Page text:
Tuesday, November 25, 2008

Monteverde

After midterm break ended, we returned to San Jose to pack for the most rustic two weeks of the semester. We would spend one week in the Monteverde cloud forest and one in Nicaragua, and because we had to hike in to the station in Monteverde, we had to pack all our belongings for the two weeks into one backpack. On the Monday after break ended, we set off for Monteverde. On the way, we stopped to visit one of the strangest ecosystems I have seen: mangroves. For a few hours, we hiked (trudged) in our rubber boots through the most disgusting-smelling, deep, and sticky mud I have ever seen. To make things worse, a common characteristic of mangrove tree species is pneumatophores, which are roots that grow up and out of the ground to get oxygen from the air. As we walked through these upward-pointing roots, they flung mud absolutely everywhere, with the end result that we left the mangrove completely drenched in mud that smelled like sewage. Of course, after this, we had to ride in the bus for a few more hours with a stop for lunch at a restaurant before we arrived in Monteverde. Ewwwww.


^Mangroves with pneumatophores... ewwwww.

After a terrifying (for me, anyway, as I am terrified of driving anywhere near cliffs) drive through the mountains to an altitude of 1200 m in north-central Costa Rica, we left our bus and hiked to the Monteverde station with our backpacks. The first half of the hike was on a road (impassable for the bus), and the other half was through the woods. It was steeply downhill the entire way, and after about an hour we arrived at San Geraldo station in El Bosque de los Niños. The station was rustic, with generator power for only about four hours each night and no hot water (and by this I mean FREEZING cold water to go along with the cold mountain temperatures). From our rooms we had a beautiful view of Arenal Volcano, and a few nights we even saw red lava glowing as it flowed down the volcano.


^View of Arenal Volano from the porch of the station.

^Hanging out on the porch outside our rooms at night :)


We had a pretty full week at Monteverde, which included a visit from two local biologists - one a bird specialist and the other an amphibian specialist. We spent one very early morning netting birds, which was really fun as we each got to learn how to hold, examine, and identify the birds we caught. We also went on a night hike with Mark Wainwright, the amphibian specialist. He's a pretty famous guy here, having written and illustrated about a zillion books and guides on the fauna of Costa Rica. We also had our second plant exam (ewww) and somehow found the time for some epic games of ultimate frisbee, charades, ping pong, and the like.


^One of the birds we caught in the mist nets.


^Cool herbivory we saw on the night hike - something ate part of the Heliconia leaf while it was young and still rolled up.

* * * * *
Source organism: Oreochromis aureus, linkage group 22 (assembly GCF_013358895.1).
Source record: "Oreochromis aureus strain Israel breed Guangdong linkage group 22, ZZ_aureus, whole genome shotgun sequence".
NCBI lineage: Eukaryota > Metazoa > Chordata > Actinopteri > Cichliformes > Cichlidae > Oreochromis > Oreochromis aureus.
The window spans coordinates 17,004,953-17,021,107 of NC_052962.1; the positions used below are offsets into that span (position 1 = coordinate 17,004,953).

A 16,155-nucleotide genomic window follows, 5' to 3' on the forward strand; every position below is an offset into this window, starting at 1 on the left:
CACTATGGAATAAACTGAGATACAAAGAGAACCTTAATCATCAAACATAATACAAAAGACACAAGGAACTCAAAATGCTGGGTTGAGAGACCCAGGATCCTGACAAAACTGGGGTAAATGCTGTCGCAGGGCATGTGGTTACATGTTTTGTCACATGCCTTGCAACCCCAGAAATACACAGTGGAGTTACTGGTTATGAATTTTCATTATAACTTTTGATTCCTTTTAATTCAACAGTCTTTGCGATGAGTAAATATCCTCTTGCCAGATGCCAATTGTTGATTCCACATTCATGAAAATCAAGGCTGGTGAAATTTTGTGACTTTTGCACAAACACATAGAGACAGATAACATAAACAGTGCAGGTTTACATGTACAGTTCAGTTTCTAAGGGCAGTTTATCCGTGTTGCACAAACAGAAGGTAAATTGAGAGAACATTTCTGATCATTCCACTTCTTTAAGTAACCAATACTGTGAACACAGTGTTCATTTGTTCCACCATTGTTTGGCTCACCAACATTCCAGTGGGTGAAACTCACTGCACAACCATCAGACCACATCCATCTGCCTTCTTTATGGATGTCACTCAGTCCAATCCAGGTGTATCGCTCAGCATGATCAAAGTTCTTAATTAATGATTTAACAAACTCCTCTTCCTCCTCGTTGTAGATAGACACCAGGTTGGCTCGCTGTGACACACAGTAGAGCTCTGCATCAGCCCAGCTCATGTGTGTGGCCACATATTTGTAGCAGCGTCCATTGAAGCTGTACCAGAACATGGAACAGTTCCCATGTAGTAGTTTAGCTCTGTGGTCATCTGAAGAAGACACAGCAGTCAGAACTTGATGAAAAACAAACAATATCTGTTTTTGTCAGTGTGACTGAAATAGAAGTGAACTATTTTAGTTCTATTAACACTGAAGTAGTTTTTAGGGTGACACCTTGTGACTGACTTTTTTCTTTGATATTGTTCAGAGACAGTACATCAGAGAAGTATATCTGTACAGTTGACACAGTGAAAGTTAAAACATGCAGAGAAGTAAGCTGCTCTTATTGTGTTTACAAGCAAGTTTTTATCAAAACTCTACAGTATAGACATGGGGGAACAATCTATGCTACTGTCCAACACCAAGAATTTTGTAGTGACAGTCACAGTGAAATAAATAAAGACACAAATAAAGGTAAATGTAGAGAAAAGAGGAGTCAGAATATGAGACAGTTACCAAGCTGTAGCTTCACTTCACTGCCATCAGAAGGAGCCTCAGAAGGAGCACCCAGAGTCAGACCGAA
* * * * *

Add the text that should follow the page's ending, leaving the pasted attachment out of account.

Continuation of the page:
Towards the end of the week, we got some entertainment from the removal of a botfly from Jess's head (the fifth one she had). If you're not familiar with botflies, basically what happens is that a mosquito that has a botfly egg inside it bites you and inserts it under your skin. The egg then hatches and a larva grows under your skin - it turns into a bump that apparently gets pretty painful as the larva grows. If you leave it alone, it will eventually (after up to two months) crawl out on its own. Jess had her previous four botflies (three on her shoulder and one on her head) removed by a doctor while we were in San Jose, but as we were completely isolated in Monteverde, our professors elected to stick a small tub of Vaseline on top of the botfly to cut off its oxygen source, forcing it to crawl out. This worked pretty well, but getting the larva completely out was pretty disgusting (see photo).

^Botfly larva coming out of Jess's head... ewww.

Our last day in Monteverde was a rest day, and a bunch of us hiked out of the station to go to Selvatura, a local touristy place where we went ziplining through the forest and walked around on the canopy bridges. On the morning we left, we had to hike with our backpacks back out the way we had come - i.e., up the extremely steep hill we had mostly slid down on the way in. It took us about double the time, with everyone stopping periodically on the way to gasp for breath and gulp water. Despite the fact that we had all been convinced we would never make it back up the hill with all our stuff (we had half-jokingly discussed the possibility of throwing clothes, soap, books, etc into the road as we hiked), we eventually all made it back to the bus and were on the way to Nicaragua.

^Kiva ziplining through the Monteverde forest.

^Canopy bridges at Selvatura.

2 comments:

Emily! said...

Wow... it sounds like you are having more of an adventure than Survivor =) I am getting the creeps just reading about the botfly! Like something out of the Alien movies...

Emily said...

Oh, and your photos are amazing! =)